For many, glam metal was just a flash-in-the pan fad that quietly died a slow, painful death.
For others, glam serves as a reminder of bad clothes, big hair, loud make-up and the hey-day of MTV.
Still, many of us consider 80s glam metal to be more than just a fad and a significant part of music history.
While critics will point to glam Metal as soulless rock with a corporate edge, true fans understand the core principals related to rock's funnest roll.
From the first Black Sabbath record to the dawn of 1980, Metal was largely an underground phenomenon. Bands were slowly chipping away at labels, accumulating fans, channeling hits that would eventually become staples of classic rock radio. The Brits knew how to rock, and their heavier style eventually crept around the globe and into the homes - and minds - of angst filled teens.
Fast forward to the Sunset Strip and the late 1970s when Van Halen begins to capitalized on Metal's new found glory. Their 1978 self-titled release changed the lives of many music fans and working musicians. Def Leppard cashed in as the New Wave of British Heavy Metal was becoming popular and MTV was still in its infancy.
As Def Leppard and Van Halen amassed fans with innovative guitar work and slick production, other musicians took notice and the glam craze was born.
Despite the evil tentacles of hip-hop, country, and yes - grunge - glam Metal has retained a significant following more than 20 years later.
Other posters will point to the Beatles as the standard for quality music. I'm sure not sure this is a fair or equitable comparison. It's highly doubtful that any band will surpass The Beatles in inventiveness or album sales. I think it's pretty safe to say The Beatles were a once-in-a-lifetime phenomenon that's crossed many generations and genders. Concert tickets these days are sky-high and teenagers download partial albums on iTunes, giving the single a second-chance comeback.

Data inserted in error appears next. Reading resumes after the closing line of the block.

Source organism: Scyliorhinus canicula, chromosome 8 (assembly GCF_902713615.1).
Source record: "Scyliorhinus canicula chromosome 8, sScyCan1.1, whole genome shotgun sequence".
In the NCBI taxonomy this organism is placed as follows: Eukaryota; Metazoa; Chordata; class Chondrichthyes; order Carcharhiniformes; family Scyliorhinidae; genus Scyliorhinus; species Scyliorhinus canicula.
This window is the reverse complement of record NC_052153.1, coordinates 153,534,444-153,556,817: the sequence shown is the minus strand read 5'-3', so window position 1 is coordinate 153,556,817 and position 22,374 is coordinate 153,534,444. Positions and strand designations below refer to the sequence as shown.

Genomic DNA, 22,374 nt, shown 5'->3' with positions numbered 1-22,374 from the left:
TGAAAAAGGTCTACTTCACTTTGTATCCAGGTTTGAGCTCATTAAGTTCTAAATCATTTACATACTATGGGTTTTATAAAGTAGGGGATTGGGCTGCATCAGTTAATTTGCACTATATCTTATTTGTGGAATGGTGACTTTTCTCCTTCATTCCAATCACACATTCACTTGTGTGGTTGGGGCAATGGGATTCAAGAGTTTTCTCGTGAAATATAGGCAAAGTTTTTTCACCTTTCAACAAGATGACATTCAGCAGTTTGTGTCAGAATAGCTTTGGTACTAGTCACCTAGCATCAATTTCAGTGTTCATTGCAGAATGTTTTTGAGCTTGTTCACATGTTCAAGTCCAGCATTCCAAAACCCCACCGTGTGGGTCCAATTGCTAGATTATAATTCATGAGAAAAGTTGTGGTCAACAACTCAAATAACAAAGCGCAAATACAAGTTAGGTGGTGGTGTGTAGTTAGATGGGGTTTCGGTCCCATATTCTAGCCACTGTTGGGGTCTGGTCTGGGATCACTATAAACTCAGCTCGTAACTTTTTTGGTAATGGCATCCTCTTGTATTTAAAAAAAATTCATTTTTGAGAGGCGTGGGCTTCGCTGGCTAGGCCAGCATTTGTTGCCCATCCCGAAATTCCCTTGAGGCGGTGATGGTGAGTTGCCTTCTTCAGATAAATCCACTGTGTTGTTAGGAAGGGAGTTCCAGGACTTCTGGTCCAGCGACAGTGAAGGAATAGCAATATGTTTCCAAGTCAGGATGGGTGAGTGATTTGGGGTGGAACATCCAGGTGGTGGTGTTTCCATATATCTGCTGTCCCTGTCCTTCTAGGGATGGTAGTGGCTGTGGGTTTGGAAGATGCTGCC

Neither was the case during the height of Beatlemania.
As glam grew in popularity, so seemed America's fascination with all things Metal. True, it wasn't just the music that fueled the hysteria. Media coverage of the new "trend" helped fuel album sales, as did the P.M.R.C. and their waste of taxpayers dollars to censor "inappropriate" bands, lyrics and albums.
For many to say that glam Metal hasn't made a broad impact on music or culture is at once a base and naive statement. While Quiet Riot might not be able to headline Madison Square Garden these days, that doesn't mean the band's music isn't known or appreciated. In fact, even modern "headline" acts have difficulty selling seats, again because ticket prices are too high, kids are over scheduled and parents don't have time to shuttle a car pool to the weekly Metal show.
As the hey day of glam goes deeper into the past, music fans will continue to revel in the classic era of Metal. The point isn't how many Grammy awards an artist won or how an album was reviewed in the New York Times. What matters most is what matters to the fans.
Every glam fan I know is Metal to the core.